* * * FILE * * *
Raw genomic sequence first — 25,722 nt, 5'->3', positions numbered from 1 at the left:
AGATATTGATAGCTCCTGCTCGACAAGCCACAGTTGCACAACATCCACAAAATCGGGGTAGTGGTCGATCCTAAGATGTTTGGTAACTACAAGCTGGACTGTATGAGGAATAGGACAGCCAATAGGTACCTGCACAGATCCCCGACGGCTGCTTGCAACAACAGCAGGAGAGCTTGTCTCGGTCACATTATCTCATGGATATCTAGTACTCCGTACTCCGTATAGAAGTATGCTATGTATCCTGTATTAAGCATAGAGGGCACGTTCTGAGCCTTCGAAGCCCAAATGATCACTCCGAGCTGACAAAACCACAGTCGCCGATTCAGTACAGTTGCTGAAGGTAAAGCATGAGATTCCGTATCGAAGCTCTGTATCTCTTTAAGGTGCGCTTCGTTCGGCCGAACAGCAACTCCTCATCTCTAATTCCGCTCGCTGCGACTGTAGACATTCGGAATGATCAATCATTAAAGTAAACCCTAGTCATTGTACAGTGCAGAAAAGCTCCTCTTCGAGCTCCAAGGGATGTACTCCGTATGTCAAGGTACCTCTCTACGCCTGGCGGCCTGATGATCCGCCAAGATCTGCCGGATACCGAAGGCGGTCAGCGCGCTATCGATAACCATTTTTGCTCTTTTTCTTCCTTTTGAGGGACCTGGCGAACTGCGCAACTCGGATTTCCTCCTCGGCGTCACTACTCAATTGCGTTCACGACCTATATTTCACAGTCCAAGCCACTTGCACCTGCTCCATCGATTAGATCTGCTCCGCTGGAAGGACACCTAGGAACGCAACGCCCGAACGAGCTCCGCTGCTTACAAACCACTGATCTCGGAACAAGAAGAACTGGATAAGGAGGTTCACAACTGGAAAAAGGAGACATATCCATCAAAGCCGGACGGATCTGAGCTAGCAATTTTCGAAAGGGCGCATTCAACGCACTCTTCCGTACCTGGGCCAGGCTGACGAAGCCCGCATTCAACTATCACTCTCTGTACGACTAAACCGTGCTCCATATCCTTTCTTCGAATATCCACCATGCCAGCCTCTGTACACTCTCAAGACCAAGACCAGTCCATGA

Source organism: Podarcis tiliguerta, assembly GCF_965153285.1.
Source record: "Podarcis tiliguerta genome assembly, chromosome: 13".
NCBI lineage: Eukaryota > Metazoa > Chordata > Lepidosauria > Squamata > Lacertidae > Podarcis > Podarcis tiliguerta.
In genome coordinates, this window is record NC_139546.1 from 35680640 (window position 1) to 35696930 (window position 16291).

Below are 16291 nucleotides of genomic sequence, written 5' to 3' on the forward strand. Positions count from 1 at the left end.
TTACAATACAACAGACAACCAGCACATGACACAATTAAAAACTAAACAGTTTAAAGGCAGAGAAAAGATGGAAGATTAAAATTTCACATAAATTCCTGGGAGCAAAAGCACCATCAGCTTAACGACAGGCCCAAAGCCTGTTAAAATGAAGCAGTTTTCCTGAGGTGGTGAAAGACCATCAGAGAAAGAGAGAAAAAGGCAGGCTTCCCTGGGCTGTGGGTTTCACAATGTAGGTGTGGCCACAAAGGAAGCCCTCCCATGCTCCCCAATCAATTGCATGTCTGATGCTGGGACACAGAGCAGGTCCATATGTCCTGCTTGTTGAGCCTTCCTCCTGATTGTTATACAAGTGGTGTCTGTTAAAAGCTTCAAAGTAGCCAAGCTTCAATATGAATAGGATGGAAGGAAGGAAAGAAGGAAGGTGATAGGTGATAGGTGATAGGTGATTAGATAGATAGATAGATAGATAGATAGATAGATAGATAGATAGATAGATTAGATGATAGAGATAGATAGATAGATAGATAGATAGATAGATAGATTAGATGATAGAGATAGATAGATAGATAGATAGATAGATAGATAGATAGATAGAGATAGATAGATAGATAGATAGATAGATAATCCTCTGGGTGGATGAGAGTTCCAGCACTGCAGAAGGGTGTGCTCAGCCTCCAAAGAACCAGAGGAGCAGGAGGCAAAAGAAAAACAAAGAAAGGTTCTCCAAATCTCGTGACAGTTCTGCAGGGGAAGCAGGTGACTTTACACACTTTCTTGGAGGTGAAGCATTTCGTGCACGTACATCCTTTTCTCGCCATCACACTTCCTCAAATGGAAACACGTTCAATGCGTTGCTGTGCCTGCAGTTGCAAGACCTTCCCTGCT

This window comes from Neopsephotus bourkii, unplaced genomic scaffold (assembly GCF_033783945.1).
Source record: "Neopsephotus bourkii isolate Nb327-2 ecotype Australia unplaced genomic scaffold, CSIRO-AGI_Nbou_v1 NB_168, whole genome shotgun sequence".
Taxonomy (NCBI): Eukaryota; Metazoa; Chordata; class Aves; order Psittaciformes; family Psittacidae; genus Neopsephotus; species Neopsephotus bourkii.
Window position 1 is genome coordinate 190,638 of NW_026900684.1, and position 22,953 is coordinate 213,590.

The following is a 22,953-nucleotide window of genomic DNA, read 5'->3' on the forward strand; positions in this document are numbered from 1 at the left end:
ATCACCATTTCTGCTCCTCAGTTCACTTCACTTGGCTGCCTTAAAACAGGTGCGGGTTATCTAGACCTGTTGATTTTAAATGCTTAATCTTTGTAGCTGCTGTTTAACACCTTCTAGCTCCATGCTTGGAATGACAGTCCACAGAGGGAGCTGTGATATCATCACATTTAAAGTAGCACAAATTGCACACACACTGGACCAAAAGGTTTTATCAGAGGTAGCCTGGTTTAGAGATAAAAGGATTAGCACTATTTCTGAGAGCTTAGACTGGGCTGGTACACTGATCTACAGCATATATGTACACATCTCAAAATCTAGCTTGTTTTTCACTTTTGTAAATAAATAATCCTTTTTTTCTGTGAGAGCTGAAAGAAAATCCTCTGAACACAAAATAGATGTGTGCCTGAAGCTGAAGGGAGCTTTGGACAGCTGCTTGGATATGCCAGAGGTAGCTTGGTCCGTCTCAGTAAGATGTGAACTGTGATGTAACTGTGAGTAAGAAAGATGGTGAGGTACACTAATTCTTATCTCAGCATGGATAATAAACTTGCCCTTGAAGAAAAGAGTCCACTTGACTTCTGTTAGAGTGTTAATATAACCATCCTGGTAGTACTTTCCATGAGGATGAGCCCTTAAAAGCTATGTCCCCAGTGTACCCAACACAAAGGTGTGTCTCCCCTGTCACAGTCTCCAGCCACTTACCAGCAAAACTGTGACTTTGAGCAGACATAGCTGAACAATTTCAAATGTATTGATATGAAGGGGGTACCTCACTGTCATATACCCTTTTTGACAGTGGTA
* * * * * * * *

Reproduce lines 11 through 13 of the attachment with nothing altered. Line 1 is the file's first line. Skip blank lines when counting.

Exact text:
Taxonomy (NCBI): Eukaryota; Metazoa; Chordata; class Aves; order Psittaciformes; family Psittacidae; genus Neopsephotus; species Neopsephotus bourkii.
Window position 1 is genome coordinate 190,638 of NW_026900684.1, and position 22,953 is coordinate 213,590.

The following is a 22,953-nucleotide window of genomic DNA, read 5'->3' on the forward strand; positions in this document are numbered from 1 at the left end: